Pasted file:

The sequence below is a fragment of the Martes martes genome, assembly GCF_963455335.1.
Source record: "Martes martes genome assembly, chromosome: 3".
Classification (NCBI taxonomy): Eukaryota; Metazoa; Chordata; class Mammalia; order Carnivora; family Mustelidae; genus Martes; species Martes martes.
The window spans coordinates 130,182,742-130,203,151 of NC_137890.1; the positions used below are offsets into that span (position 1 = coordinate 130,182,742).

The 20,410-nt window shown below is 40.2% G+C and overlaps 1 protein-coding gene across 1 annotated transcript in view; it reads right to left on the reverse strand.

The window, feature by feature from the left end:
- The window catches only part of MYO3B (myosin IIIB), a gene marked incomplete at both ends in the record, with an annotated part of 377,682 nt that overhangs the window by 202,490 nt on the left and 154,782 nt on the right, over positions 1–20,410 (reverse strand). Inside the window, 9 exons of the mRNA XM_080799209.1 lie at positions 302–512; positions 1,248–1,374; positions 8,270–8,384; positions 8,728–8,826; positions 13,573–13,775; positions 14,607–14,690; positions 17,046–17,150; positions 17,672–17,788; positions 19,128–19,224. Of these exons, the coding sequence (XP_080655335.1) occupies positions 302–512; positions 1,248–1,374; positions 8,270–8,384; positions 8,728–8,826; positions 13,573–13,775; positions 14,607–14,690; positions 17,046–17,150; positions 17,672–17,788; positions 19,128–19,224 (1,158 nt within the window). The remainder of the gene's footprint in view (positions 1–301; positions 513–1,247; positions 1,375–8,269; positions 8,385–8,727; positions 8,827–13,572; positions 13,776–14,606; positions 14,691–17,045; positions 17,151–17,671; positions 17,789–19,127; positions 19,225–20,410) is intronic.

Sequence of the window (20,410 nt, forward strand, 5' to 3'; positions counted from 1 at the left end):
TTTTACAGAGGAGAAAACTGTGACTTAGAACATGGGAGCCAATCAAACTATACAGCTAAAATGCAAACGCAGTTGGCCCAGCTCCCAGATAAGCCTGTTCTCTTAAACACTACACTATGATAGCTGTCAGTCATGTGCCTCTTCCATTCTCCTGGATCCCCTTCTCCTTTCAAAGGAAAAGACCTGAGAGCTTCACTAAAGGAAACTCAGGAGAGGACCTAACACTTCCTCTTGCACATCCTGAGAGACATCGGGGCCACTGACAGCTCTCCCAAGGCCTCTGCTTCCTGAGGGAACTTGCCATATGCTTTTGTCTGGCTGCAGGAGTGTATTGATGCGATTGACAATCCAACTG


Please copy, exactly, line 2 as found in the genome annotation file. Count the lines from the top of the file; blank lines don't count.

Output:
Source record: "Martes martes genome assembly, chromosome: 3".